People of Canoe
Warao, also spelled Warrau or Guarauno, are nomadic South American Indigenous speaking Warao.
This tribe inhabits a 25.000km big system of approximately 300 canals on the swampy delta of the Orinoco River. Some Warao also live east of the Pomeroon River in Guyana, Suriname, Trinidad and Tobago.
By the end of the 20th century, the population of the tribe was estimated at 35,000 individuals.
They speak the Warao language of the Macro-Chibchan group.
Before the arrival of Europeans, Warao lived in lands to the northwest of the Orinoco Delta and were an agricultural society. Increased colonization forced them to move further into the delta region and give up much of their traditional culture.
Warao first had contact with Europeans when, soon after Christopher Columbus reached the Orinoco river delta, Alonso de Ojeda decided to navigate the river upstream. Ojeda saw the distinctively stilted Warao huts balanced over the water in the delta. Similar architecture in Sinamaica, far to the west, had been likened to Venice, with its famous canals below and buildings above. This new encounter propagated the name of Venezuela ("little Venice") for the whole land.
In the 60s, when the delta was dammed, the waters of Orinoco became too saline for river fish, which had a huge impact on the lives of the Warao tribe. They were no longer self-sustaining due to a lack of fish to feed their families. The Warao tribe has one of the highest rates of malnutrition in Venezuela.
In this wonderful natural network, the Warao people, or "people of the canoe," can be seen as the guardians of the river, a condition that stems from their founding myth. They are considered to be the descendants of the founder, who a thousand years ago arrived on the banks of the Orinoco River in a small boat carved from the entire trunk of a tree.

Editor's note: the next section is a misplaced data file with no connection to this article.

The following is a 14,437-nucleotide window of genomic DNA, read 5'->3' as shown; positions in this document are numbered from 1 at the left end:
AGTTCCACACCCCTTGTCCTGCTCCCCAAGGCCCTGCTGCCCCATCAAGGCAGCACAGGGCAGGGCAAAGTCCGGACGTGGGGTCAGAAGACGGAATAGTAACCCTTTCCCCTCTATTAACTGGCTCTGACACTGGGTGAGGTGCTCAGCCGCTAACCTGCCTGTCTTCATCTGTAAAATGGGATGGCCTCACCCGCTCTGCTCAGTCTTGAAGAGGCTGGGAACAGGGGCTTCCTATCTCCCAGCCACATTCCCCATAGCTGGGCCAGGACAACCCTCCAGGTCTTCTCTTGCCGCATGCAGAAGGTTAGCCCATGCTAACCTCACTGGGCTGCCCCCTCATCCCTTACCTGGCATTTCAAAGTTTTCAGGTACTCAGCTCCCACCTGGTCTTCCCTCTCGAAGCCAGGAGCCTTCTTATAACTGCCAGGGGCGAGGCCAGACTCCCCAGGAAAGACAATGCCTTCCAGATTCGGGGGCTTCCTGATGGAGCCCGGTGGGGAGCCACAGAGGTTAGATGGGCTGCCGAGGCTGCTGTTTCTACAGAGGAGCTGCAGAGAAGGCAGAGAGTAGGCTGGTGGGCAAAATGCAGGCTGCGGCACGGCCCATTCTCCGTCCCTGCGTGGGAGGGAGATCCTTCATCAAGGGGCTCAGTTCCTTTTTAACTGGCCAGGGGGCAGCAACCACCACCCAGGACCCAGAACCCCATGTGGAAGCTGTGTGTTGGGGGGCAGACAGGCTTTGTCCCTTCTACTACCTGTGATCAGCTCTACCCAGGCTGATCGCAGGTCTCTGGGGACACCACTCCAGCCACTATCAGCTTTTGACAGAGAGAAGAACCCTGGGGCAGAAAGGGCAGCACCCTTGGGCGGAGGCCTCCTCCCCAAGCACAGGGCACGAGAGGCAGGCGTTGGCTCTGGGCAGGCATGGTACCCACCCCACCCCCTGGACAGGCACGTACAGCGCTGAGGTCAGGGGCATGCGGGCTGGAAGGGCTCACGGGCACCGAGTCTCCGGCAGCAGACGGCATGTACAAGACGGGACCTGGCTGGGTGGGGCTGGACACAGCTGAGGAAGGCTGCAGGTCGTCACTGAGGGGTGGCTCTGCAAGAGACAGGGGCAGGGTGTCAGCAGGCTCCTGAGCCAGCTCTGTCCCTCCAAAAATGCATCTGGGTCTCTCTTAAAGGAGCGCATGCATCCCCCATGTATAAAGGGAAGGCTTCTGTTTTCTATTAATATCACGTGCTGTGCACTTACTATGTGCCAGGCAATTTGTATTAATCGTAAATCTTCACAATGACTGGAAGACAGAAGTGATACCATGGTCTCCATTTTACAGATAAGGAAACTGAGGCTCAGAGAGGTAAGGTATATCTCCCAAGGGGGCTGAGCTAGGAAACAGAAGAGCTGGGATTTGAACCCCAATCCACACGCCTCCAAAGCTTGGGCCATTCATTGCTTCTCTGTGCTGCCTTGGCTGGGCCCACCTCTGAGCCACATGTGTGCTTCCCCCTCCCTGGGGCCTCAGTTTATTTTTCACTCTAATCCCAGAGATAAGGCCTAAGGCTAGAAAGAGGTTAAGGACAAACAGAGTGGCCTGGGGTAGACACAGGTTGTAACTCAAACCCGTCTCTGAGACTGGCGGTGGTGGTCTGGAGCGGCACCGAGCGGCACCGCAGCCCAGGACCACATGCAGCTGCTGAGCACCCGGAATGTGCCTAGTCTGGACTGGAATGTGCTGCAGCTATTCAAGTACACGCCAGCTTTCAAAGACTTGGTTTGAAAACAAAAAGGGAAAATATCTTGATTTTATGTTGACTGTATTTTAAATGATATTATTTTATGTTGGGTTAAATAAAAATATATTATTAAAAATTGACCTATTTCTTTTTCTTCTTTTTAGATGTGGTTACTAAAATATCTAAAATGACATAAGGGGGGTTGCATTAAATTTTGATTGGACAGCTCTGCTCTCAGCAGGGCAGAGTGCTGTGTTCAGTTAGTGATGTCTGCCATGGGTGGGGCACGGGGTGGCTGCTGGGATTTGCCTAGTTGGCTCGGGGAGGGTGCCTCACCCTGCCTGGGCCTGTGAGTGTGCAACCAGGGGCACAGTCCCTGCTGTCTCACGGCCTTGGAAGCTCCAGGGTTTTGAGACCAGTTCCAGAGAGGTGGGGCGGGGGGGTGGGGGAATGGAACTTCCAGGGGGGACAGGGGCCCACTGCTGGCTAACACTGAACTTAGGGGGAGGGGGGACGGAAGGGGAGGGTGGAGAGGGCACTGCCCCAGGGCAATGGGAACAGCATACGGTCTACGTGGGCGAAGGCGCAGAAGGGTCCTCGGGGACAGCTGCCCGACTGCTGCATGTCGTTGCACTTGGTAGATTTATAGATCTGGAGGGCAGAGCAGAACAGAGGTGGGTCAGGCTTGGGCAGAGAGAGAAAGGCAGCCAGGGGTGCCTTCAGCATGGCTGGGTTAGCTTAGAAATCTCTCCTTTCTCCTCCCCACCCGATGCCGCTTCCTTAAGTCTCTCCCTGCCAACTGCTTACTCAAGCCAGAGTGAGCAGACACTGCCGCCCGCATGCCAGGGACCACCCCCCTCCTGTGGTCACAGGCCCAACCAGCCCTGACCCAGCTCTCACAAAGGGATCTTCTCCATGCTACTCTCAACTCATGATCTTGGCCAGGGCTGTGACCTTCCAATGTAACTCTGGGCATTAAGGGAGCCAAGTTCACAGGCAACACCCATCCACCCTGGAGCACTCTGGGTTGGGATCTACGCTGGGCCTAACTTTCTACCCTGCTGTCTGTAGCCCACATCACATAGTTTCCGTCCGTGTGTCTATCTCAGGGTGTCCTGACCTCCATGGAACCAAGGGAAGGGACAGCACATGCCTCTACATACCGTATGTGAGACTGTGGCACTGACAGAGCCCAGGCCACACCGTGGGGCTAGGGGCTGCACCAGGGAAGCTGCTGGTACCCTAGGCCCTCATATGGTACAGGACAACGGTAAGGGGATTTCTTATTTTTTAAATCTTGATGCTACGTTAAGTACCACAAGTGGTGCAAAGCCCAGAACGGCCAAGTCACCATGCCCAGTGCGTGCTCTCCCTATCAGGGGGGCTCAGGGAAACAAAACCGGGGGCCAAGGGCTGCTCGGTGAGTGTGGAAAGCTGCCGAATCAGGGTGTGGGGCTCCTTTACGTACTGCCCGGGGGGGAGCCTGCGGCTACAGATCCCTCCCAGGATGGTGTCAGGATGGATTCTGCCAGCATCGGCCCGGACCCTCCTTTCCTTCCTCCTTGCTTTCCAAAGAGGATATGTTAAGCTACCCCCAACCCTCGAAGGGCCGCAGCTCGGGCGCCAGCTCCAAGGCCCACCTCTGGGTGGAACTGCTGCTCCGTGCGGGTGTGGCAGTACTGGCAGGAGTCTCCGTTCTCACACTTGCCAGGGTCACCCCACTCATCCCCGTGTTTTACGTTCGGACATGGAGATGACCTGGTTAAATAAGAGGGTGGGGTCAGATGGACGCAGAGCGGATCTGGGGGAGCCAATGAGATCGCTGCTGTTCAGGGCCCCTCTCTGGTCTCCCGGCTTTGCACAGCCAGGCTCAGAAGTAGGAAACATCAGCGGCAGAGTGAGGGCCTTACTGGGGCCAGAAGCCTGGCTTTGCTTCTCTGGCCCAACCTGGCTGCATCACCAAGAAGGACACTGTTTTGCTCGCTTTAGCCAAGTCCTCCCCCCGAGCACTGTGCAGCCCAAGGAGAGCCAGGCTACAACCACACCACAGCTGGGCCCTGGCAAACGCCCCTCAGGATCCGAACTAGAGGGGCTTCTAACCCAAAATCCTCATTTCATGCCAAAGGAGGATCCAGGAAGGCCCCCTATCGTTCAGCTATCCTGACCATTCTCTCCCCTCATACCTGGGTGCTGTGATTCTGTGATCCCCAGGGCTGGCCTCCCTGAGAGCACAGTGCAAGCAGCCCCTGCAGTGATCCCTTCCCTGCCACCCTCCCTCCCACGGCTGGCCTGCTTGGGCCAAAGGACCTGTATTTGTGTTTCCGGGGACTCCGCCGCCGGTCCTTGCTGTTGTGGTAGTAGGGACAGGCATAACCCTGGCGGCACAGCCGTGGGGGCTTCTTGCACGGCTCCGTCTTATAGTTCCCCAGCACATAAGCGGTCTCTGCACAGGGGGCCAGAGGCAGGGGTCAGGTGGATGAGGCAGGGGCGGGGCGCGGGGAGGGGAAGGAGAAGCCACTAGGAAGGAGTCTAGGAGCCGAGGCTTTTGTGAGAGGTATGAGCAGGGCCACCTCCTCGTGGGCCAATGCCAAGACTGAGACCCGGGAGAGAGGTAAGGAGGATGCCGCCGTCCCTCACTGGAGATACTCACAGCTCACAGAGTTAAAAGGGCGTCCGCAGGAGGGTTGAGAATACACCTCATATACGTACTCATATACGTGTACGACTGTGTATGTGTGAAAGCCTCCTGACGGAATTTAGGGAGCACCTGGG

The warm and humid climate of the delta produces a mean annual temperature of 26° C, but early mornings can be chilly. The area is under the influence of twice-daily tides, which during the dry season between January and April bring brackish water upriver.
Traditional villages range in population from an extended household of 25 to clusters of household groups with 250 persons. Villages consist of several thatched huts in the shape of slender beehive huts. Villages can be built above a plateau of logs covered with clay in excessively swampy areas.
Warao feeds mainly on fishing and gathering wild plants, although cultivating bananas, sugar cane, watermelons, cassava, and chili peppers is commonly practiced in drier areas. Hunting is generally avoided due to cultural taboos. Nowadays, many of them work in the fields, kids go to school and they have occasional access to electricity running through generators.
The Mauritius palm tree is especially important - its sap is made into a drink that gives the trunk strength, the fruit of this palm is eaten, and the fiber is used for knitting hammocks and making clothes.
In wetlands, canoes are still a central element of the Warao lifestyle. Almost all older Warao men can build canoes, and all women can make hammocks. Skills are passed down from generation to generation.